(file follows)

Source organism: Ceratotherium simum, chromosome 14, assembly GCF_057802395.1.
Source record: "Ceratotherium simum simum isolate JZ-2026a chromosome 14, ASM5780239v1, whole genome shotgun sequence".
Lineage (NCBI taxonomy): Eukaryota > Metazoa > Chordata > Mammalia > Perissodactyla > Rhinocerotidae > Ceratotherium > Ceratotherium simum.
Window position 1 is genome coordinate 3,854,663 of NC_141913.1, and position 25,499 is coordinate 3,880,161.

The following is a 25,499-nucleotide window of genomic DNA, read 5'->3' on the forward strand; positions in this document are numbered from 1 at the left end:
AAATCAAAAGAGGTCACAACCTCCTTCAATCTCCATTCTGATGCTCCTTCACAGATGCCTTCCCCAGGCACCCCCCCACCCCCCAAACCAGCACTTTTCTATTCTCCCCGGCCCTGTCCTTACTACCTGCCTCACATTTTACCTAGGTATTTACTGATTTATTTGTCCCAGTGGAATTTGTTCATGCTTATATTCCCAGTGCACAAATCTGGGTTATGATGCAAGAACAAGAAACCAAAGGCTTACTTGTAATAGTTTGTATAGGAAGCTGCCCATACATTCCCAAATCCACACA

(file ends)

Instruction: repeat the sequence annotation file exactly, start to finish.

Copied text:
Source organism: Ceratotherium simum, chromosome 14, assembly GCF_057802395.1.
Source record: "Ceratotherium simum simum isolate JZ-2026a chromosome 14, ASM5780239v1, whole genome shotgun sequence".
Lineage (NCBI taxonomy): Eukaryota > Metazoa > Chordata > Mammalia > Perissodactyla > Rhinocerotidae > Ceratotherium > Ceratotherium simum.
Window position 1 is genome coordinate 3,854,663 of NC_141913.1, and position 25,499 is coordinate 3,880,161.

The following is a 25,499-nucleotide window of genomic DNA, read 5'->3' on the forward strand; positions in this document are numbered from 1 at the left end:
AAATCAAAAGAGGTCACAACCTCCTTCAATCTCCATTCTGATGCTCCTTCACAGATGCCTTCCCCAGGCACCCCCCCACCCCCCAAACCAGCACTTTTCTATTCTCCCCGGCCCTGTCCTTACTACCTGCCTCACATTTTACCTAGGTATTTACTGATTTATTTGTCCCAGTGGAATTTGTTCATGCTTATATTCCCAGTGCACAAATCTGGGTTATGATGCAAGAACAAGAAACCAAAGGCTTACTTGTAATAGTTTGTATAGGAAGCTGCCCATACATTCCCAAATCCACACA